The results mean that there were proportions of respondents on both ends of the socio-economic spectrum that found the WP credible, while the issue of livelihoods influenced support for both the PAP and WP.
Respondents were also placed in three categories: Conservative, or those who disagreed that there is value in political pluralism and a need for any change in the electoral system; Pluralist, or those who agreed there is value in political pluralism and a need for change in the electoral system to enable that to happen; and Swing, or those with an eclectic mix of views.
Compared with 2015, the proportion of respondents in the Swing category increased from 37.8 to 59.2 per cent, while the Pluralist category also rose from 18 to 22.4 per cent. The Conservative category saw a sharp drop from 44.3 to 18.5 per cent.
The highest proportion of pluralists was among respondents in the youngest age band and the highest socio-economic groups. But the Pluralist category also saw rises among residents in the low household income band ($0 to $1,999) and those with only post-secondary qualifications.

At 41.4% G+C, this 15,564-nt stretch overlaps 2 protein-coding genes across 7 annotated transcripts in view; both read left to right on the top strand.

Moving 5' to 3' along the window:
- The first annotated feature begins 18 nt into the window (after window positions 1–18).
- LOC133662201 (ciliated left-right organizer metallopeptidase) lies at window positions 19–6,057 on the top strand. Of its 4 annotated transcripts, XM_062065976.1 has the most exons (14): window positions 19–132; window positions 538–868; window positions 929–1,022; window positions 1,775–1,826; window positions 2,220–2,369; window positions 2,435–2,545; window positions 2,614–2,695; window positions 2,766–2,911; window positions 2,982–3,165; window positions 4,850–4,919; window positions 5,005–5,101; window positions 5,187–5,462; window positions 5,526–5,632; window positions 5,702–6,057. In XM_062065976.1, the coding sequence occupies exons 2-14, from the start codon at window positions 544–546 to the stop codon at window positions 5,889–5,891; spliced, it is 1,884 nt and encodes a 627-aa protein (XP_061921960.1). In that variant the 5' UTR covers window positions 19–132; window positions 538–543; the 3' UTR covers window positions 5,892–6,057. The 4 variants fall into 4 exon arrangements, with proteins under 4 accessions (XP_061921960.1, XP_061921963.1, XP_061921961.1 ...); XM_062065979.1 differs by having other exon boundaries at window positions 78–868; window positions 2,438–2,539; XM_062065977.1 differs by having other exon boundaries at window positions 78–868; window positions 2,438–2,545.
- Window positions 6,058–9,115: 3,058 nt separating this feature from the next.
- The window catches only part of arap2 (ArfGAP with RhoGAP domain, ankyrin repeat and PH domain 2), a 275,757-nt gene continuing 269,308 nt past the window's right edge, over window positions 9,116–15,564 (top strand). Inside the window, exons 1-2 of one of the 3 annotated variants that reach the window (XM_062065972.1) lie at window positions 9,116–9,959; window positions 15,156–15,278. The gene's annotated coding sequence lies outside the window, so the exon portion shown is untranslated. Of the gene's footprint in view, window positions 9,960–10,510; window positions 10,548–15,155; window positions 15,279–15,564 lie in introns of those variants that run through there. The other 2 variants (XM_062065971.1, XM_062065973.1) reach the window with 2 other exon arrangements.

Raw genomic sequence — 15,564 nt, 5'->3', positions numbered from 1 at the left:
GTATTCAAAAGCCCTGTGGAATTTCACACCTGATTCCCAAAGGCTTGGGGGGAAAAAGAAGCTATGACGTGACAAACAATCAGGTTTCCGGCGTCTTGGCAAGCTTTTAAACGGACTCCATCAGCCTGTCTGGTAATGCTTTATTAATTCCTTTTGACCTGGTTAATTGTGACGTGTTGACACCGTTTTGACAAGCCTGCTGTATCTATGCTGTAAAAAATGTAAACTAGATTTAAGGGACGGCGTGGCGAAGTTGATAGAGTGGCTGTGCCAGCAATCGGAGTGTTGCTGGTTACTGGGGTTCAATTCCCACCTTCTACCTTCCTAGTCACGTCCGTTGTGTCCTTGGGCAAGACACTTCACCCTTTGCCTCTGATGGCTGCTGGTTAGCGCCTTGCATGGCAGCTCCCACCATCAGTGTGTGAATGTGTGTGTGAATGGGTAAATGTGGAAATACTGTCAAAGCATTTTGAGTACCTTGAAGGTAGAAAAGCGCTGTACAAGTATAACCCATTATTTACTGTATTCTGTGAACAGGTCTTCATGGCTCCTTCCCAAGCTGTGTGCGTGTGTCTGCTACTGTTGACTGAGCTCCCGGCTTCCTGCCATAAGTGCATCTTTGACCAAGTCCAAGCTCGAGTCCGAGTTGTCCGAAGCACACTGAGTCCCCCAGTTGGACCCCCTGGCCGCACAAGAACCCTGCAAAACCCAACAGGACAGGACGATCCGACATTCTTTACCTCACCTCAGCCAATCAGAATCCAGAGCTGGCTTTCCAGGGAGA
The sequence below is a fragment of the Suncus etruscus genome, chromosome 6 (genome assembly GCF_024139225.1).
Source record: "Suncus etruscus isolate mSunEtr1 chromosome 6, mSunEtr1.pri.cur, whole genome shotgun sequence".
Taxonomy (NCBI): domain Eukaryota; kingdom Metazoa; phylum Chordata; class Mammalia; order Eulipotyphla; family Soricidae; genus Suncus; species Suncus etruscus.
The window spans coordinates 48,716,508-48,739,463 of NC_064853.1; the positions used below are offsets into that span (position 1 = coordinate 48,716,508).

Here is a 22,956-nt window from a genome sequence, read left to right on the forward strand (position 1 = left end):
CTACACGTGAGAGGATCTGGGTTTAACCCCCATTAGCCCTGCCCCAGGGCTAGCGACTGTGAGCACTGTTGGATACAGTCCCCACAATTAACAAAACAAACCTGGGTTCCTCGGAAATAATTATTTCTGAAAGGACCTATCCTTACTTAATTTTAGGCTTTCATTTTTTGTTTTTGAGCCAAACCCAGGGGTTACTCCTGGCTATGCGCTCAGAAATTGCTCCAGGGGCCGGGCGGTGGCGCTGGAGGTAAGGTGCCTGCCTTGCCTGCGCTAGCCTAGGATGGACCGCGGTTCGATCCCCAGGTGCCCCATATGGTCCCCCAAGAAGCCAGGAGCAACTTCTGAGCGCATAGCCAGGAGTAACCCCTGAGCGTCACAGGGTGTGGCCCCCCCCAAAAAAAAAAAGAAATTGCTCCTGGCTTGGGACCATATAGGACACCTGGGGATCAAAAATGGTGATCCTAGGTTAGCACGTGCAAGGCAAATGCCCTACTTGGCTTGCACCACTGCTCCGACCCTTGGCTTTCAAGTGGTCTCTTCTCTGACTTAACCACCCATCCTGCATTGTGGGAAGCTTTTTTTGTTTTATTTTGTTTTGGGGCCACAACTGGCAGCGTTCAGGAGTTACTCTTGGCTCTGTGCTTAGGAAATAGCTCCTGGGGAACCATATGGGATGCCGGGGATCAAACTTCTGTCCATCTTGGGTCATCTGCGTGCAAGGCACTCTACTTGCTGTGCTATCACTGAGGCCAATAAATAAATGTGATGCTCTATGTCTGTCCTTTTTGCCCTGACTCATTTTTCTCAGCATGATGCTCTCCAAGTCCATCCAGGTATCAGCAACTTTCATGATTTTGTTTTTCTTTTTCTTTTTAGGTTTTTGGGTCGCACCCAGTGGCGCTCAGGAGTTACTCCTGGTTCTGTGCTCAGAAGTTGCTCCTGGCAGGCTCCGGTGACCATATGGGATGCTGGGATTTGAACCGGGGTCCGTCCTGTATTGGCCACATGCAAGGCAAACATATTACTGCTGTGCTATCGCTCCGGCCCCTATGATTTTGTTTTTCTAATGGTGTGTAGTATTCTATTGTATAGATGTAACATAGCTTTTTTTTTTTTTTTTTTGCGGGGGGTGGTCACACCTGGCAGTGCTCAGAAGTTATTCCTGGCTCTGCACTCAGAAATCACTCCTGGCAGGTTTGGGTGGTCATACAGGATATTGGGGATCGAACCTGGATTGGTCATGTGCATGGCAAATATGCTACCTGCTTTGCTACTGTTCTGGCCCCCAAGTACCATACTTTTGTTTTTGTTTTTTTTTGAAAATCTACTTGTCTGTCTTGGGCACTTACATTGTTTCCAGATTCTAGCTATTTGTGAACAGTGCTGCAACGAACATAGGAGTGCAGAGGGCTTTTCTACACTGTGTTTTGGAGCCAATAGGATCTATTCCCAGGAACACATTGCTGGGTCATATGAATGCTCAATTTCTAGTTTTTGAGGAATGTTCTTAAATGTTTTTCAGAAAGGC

There were therefore two effects taking place: the consistent trend of those in the higher socio-economic class supporting political pluralism, and the effects of bread and butter issues at the other end of the socio-economic spectrum being so that such respondents felt there was a need for political opposition in Parliament.
Prof Tan noted that while younger voters favoured pluralist views, many in the 40-49 age group – the sandwich generation – also shared these views. “(They are) the people who have to look after the elderly and look after the younger generation. So, during this COVID time, they are the ones in danger of losing their jobs... maybe quite easily replaceable. So, I think that is where they feel a sense of income and job insecurity. And that may have impacted the way they voted in this election.”